|DATE:||February 3, 2012|
|POLICY MEMO:||SP11 CACFP05 SFSP07-2012|
|SUBJECT:||Guidance on the Food Donation Program in Child Nutrition Programs|
Special Nutrition Programs
Child Nutrition Programs
On Nov. 18, 2011, the Consolidated and Further Continuing Appropriations Act 2012 (PL 112-55) amended the Richard B. Russell National School Lunch Act (NSLA) by adding paragraph (l), the Food Donation Program at the end of Section 9. The amendment provides clear statutory authority for current Food and Nutrition Service (FNS) food recovery and donation policy in use by schools and institutions participating in the child nutrition programs, the National School Lunch and School Breakfast Programs, Child and Adult Care Food Program (CACFP), and Summer Food Service Program (SFSP).
Food donation has been a longstanding policy in all child nutrition programs and the current amendment to the NSLA clarifies the policy through statute. Although, FNS does not believe this amendment will require change in current food recovery practices, this memorandum provides updated and consolidated guidance on this issue; therefore, the following existing memoranda relating to this issue are rescinded: SP29 SFSP04 CACFP07‐2009, Excess Summer Meals, June 26, 2009.
The statute clarifies that any program food not consumed may be donated to eligible local food banks or charitable organizations. The amendment defines the terms “eligible local food banks or charitable organizations” to mean any food bank or charitable organization which is exempt from tax under section 501(c)(3) of the Internal Revenue Code of 1986 (26 USC 501(c)(3)). It also extends protections against civil and criminal liability for persons or organizations when making food donations to the extent provided under the Bill Emerson Good Samaritan Food Donation Act, found in section 22 of the Child Nutrition Act.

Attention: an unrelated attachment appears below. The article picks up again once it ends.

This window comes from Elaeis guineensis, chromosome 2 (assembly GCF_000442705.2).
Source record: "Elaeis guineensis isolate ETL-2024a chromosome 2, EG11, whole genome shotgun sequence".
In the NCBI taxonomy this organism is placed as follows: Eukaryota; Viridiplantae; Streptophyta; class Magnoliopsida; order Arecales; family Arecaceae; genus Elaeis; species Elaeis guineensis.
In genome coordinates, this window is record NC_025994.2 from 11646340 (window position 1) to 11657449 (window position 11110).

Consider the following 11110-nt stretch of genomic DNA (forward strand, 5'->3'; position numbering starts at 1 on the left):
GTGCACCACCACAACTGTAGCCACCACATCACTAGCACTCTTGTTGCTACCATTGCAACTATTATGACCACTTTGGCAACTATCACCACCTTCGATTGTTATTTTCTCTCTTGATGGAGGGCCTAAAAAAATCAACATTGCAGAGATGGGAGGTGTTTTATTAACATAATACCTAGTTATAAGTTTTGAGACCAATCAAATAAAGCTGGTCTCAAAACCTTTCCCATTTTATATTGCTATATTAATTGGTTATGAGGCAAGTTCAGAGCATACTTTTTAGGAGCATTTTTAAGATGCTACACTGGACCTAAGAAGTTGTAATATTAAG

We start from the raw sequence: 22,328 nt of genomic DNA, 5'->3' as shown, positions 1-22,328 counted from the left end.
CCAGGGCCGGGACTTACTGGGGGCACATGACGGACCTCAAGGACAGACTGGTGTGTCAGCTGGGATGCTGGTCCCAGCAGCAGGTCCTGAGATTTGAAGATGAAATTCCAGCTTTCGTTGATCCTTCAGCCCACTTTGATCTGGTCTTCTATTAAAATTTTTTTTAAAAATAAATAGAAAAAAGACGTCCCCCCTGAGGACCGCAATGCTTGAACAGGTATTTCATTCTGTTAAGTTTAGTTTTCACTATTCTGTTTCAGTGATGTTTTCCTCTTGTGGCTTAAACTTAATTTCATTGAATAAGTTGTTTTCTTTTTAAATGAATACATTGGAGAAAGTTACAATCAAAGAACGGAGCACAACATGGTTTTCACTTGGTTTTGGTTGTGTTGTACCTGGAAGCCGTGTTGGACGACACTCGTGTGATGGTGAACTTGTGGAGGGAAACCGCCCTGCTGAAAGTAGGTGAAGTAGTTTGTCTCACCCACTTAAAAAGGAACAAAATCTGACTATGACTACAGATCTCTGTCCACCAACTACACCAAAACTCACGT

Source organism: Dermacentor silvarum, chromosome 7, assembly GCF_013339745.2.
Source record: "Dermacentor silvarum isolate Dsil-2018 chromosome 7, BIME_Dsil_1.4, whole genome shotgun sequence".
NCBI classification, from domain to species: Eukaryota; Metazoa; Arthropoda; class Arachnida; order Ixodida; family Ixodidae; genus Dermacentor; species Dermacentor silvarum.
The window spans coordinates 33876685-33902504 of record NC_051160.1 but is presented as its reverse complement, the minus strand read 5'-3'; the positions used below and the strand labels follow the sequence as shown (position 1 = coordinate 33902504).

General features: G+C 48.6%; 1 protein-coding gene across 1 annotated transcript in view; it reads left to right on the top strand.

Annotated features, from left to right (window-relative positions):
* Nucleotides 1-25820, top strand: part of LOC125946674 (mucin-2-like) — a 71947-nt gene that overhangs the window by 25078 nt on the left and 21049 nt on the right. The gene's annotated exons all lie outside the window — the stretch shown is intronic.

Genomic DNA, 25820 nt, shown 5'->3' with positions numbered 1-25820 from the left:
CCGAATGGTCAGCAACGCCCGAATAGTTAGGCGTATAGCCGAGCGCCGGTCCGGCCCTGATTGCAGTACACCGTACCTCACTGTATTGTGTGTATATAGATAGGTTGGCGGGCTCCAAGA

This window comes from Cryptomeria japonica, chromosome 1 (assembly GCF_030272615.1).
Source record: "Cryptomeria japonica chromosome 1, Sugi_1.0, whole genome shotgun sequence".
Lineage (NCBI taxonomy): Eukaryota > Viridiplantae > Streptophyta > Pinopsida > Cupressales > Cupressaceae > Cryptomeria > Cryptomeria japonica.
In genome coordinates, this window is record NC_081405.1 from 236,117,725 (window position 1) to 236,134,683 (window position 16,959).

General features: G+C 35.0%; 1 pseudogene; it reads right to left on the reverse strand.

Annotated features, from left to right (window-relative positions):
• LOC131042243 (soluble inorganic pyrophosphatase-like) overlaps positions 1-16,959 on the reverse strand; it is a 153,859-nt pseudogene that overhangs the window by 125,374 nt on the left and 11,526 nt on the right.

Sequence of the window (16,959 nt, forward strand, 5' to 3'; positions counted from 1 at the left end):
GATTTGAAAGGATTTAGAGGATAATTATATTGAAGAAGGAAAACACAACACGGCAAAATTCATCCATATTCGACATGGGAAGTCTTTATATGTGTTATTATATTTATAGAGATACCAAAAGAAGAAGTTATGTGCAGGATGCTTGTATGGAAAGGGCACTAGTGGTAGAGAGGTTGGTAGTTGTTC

Food Donation Policy
FNS is committed to preventing hunger and to responsible stewardship of federal dollars. Child nutrition program policy aims first to limit food waste and unnecessary costs. If a school, CACFP institution, or SFSP sponsor has leftover food on a frequent basis, menu planning and production practices should be adjusted to reduce leftovers.
Nevertheless, because of unforeseen circumstances, occasionally there will be leftover food. All alternatives permitted by program regulations and state and local health and sanitation codes should be exhausted before discarding food. Options may include using leftovers in subsequent meal services, offering “sharing tables,” or transferring food to other sites. (See attached: Donation of Leftover Foods From School Cafeterias, June 11, 1996). Where it is not feasible to reuse leftovers, excess food may be donated to a non-profit organization, such as a community food bank, homeless shelter, or other nonprofit charitable organizations.
As a result of the Department’s Food Recovery and Gleaning Initiative of 1997, a “Best Practice” manual was created which highlighted measures to provide unused food to needy organizations. In addition, the “Citizen’s Guide to Food Recovery” was developed as a resource guide on food recovery programs for businesses, community-based organizations, private citizens, and public officials and describes some of the food recovery activities taking place at that time and suggestions for new efforts. FNS will review these resources and determine if they require updating or if additional materials are required to assist schools and local educational agencies in the donation of food.
FNS will continue to support food donation as outlined above. State agencies should direct any questions to their FNS regional office.
Child Nutrition Division